University of Nebraska Medical Center

Wan Lab

Our laboratory is focusing on bioinformatics, machine learning and computational biology, especially in single cell analysis, multi-omics analysis, spatial transcriptomics and machine learning for processing large-scale biological data. To unravel the mechanisms of molecular biological systems in which enormous amounts of heterogeneous data are usually involved, bioinformatics and machine learning are perfect tools. Besides collaborating with scientists in cancer biology, metabolism, immunology, pathology and developmental biology, our laboratory is mainly to develop artificial intelligence, machine learning and/or data science based methods to tackle essential biomedical problems in genomics, transcriptomics, epigenetics, proteomics, metabolomics, and interactomes.

Single cell analysis
As one of the most essential and far-reaching technologies in recent decades, single-cell sequencing has been selected as “Method of the Year” by Nature Methods three times, namely single-cell sequencing for 2013, single-cell multimodal omics for 2019 and spatial transcriptomics for 2020. By enabling profiling at the individual-cell level, single-cell sequencing enables researchers to characterize novel cell types and interrogate intra-population heterogeneity. Given the rich information single cell data reveal, there are many challenges related to single cell analysis that remain to be addressed, including but not limited to, clustering, batch effect correction, multi-modal data integration, trajectory inference, RNA velocity, etc. Our laboratory has made some contributions to the topic of clustering, where I proposed the first computational model (i.e., SHARP) that is capable of processing 10-million cells for single-cell data analysis fast and accurately. The remaining challenges are a major focus in our lab.

Multi-omics analysis
The integration of multi-omics including genomics, transcriptomics, epigenetics, proteomics, metabolomics and interactomics in both bulk and single cell data, can contribute to pinpointing biomarkers of disease and physiology, and to deciphering mechanisms of associations among genotypes, phenotypes and envirotypes. Commonly, conventional models first analyze each type of omics data independently and then leverage potential (yet perhaps weak) connections among them. These models heavily rely manual interventions and different persons might yield different interpretations. To overcome these problems, our laboratory will develop computational models to automatically learn heterogeneous multi-omics data. For example, some potential machine learning algorithms include multi-kernel learning, co-learning, multimodal representation, and joint representation. The first two categories of models simultaneously learn the informative features from the multi- omics data, whereas the latter two categories automate the representations of multi-omics data in the same feature space. For single-cell multi-omics data, we can also combine our existing machine learning models to deal with high-dimensionality and big-data problems.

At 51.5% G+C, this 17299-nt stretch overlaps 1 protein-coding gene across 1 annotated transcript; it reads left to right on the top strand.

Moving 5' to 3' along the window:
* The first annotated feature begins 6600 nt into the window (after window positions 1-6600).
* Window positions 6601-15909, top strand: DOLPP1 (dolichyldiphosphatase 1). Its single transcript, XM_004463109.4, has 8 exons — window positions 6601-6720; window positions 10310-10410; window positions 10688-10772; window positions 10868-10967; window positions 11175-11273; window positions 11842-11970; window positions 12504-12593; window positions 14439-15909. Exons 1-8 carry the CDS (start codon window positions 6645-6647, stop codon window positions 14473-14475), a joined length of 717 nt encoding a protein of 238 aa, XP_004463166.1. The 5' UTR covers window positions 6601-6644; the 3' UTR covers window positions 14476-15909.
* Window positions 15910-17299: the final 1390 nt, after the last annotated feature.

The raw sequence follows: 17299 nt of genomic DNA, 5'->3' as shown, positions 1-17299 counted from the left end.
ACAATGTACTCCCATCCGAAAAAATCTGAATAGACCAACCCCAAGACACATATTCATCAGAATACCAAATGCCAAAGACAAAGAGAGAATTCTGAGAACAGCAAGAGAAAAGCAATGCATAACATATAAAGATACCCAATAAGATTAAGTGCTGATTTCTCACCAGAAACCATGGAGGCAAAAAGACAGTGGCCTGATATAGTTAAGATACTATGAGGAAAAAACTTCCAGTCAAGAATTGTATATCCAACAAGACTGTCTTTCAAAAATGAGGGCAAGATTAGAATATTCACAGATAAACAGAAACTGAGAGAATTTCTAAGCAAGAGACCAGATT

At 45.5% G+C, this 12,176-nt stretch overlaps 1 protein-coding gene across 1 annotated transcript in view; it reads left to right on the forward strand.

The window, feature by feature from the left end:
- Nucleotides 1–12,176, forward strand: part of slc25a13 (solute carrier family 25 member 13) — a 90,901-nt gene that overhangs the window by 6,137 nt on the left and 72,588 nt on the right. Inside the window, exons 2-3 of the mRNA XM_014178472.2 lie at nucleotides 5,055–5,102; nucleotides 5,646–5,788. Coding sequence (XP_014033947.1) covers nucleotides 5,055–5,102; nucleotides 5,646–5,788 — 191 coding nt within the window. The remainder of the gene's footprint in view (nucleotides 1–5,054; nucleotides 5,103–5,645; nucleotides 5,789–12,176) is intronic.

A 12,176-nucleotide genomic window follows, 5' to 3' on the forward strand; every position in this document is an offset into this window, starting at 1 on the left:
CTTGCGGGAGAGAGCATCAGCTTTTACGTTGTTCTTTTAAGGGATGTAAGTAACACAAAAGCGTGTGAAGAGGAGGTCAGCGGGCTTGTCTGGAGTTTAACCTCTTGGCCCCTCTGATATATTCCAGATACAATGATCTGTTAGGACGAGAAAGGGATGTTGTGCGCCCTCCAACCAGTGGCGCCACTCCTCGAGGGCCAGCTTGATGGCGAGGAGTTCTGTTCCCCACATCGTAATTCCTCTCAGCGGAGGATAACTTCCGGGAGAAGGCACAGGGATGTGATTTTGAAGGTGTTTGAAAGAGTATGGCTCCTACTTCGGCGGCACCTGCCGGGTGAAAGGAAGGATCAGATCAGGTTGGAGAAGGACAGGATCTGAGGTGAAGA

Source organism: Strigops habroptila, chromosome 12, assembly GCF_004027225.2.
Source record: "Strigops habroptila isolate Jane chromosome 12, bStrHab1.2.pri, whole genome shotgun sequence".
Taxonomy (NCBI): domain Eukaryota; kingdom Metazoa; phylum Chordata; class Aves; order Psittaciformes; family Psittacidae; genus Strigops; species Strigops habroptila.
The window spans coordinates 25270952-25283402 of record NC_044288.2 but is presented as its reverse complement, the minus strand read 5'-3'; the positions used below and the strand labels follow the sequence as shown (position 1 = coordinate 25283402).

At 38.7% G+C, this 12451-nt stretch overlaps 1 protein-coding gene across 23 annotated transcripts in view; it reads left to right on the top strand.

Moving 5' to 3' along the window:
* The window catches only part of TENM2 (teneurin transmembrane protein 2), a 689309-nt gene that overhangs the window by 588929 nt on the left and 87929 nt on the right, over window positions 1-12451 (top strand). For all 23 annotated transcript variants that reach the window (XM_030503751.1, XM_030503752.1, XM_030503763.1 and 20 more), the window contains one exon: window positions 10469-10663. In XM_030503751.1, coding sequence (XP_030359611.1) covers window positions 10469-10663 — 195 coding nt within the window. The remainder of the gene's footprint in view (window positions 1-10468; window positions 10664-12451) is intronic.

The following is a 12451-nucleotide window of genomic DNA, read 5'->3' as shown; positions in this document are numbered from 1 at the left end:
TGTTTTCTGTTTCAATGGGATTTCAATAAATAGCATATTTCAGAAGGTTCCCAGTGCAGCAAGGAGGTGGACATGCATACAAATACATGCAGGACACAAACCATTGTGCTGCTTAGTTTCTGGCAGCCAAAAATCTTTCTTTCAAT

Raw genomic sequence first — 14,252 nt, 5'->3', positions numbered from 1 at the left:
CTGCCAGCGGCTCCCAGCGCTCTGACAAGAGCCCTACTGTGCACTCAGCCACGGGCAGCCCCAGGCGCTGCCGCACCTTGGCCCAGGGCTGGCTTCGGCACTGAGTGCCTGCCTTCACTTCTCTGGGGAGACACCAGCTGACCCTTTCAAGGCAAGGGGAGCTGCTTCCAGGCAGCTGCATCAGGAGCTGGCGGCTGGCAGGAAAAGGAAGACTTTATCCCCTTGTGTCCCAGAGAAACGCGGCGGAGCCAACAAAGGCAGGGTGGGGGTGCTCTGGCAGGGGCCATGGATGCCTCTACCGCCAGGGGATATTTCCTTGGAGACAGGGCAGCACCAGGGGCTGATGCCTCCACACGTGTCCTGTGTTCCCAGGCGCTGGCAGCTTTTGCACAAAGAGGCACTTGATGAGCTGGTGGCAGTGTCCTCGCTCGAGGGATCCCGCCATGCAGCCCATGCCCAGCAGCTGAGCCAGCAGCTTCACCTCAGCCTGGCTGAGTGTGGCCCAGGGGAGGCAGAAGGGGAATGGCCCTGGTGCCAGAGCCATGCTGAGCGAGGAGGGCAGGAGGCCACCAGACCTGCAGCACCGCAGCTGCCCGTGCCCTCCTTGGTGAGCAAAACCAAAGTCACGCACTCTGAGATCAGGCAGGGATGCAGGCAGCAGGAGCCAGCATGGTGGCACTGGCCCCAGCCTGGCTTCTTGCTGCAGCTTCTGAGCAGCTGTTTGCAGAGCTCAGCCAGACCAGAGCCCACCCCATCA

Spatial transcriptomics
In spatial transcriptomics, elucidating single-cell heterogeneity while also retaining the spatial information is crucial for understanding key aspects of cell development and differentiation, cell- cell interaction, tumorigenesis, and cancer progression, etc. Spatial transcriptomics has also been used to determine subcellular localization of mRNA molecules, which is highly related to my previous research on protein subcellular localization. More importantly, with the coupling of spatial transcriptomics and single cell sequencing, we anticipate multimodal spatial profiling of transcriptome, genome, and proteome simultaneously. Given that both sequencing and imaging data were generated in spatial transcriptomics, we believe computational models can play significant roles in spatial transcriptomics. Our laboratory leverages machine learning and bioinformatics methods to tackle these problems.

Machine learning for intelligent healthcare and precision medicine
With the explosion of heterogeneous and big data in biology and medicine, machine learning has become an essential tool for cancer research, disease diagnostics, therapeutic development, and drug discovery. In addition to the omics data, our laboratory is also interested in tackling other basic, translational and clinical data in various data formats (e.g., sequencing, electronic health records, images, etc) by artificial intelligence, machine learning and data science methods to facilitate intelligent healthcare and precision medicine. By establishing extensive collaborations with clinicians, doctors, radiologists and pathologists, we develop and/or leverage computational models to help unravel the mechanisms of pathogenesis, tumorigenesis, disease diagnosis and prognosis, treatment design and drug discovery.

Full list of publications.

Principal Investigator

Assistant Professor, Department of Genetics, Cell Biology, and Anatomy
Assistant Director, Bioinformatics and Systems Biology Core


Headshot of Shibiao Wan, PhD.